All of us desire to be noticed. Whether a person wants to admit or not, we do crave attention, affirmation, and acceptance. The sense of being “special” really makes us feel unique. The notion of uniqueness and being special can be overplayed especially in a society that values individualism in an unhealthy way. The temptation to pride, however, knows no historical limitations. There is no question that John the Baptist did occupy a unique place in redemptive history. He is only man set apart to be the forerunner to the Messiah. With that unique calling, John seeks to remove attention from himself and point to Christ. As ministers of the gospel today, we find ourselves in a very “unique” spot where boasting in our talents comes naturally. None of us are John the Baptist though when it comes to his office. His mindset and ministry demonstrate what should be the desire of all who teach and share the word of God: hear the voice of Christ.
In his excellent work, Expository Thoughts on Mark, J.C. Ryle notes that large numbers and popular preachers can become the measurement of spirituality for man. People can equate a crowd or popularity as a stamp of God’s approval upon a person, ministry, or church. J.C. Ryle notes that there were many who came out to hear John for a season. He was a popular preacher in his day. Men and women walked miles to come to the Jordan River and hear him preach. I have never had anyone walk miles to attend a service I was preaching! Yet, for all of the crowds that came to hear him, how many were truly converted? Did they come to hear John and be entertained by this funny looking man heralding the kingdom in the wilderness? This is not a statement that small numbers equal godliness. However, just because a large number go to this place or that place does not mean the presence of God is there.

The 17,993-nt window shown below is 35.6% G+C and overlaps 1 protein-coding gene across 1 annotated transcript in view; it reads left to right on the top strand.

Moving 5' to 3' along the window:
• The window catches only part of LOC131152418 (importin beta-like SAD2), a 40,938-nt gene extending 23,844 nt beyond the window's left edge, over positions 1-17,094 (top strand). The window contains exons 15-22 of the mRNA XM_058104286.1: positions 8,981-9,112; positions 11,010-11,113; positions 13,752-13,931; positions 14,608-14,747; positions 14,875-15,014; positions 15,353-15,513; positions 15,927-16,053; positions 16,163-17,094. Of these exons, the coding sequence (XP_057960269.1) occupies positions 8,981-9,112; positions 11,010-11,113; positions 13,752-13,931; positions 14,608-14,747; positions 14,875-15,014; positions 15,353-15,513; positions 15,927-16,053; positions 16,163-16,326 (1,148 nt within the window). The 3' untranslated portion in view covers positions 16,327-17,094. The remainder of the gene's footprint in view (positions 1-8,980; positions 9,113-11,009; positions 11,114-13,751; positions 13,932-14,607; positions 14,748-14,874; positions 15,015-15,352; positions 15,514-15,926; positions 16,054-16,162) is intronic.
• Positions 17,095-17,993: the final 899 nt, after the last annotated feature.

J.C. Ryle then makes a weighty statement: “It is not enough to hear and admire popular preachers. It is no proof of our conversion that we always worship in a place where there is a crowd. Let us take care that we hear the voice of Christ himself, and follow him.” In our corporate worship, do we desire to hear the voice of Christ? When worship is guided by principles of pragmatism then hearing Christ is diminished as a priority. The worship leader’s talents and the speaker’s charisma become the driving force of the service. Men and women fill buildings week after week hearing a voice but it is not the voice of Christ.
John the Baptist exhibits that which is faithful and better in his continual efforts to move the spotlight off himself and onto the Messiah who was coming. John receives attention and possesses a unique calling and office. How does John respond to these factors? John points to Christ and yearns for the people to not look to him but to look to the Lamb who came to take away the sin of the world. For all of the crowds and for the temporary popularity, John’s focus remains upon Christ. The forerunner’s voice comes at a critical moment. However, there is another voice that John desires the people to hear.
What will be the verdict upon our preaching, our teaching, our discipleship, and our catechizing? Was our aim continually upon the voice of Christ being heard? Do we find ourselves being consumed by fleeting popularity, podcast downloads, and attendance? Beloved, let us hear the words of John: Christ must increase and I must decrease! Our voices cannot raise spiritually dead men to life, bring comfort to the broken, and heal the afflicted soul, but the voice of Christ does make the dead alive, comfort brokenness, and heal affliction. Let us then give ourselves to being people who point others to Christ, the pre-eminent One. Let us join with John the Baptist in saying, “Behold, the Lamb of God who takes away the sin of the world!”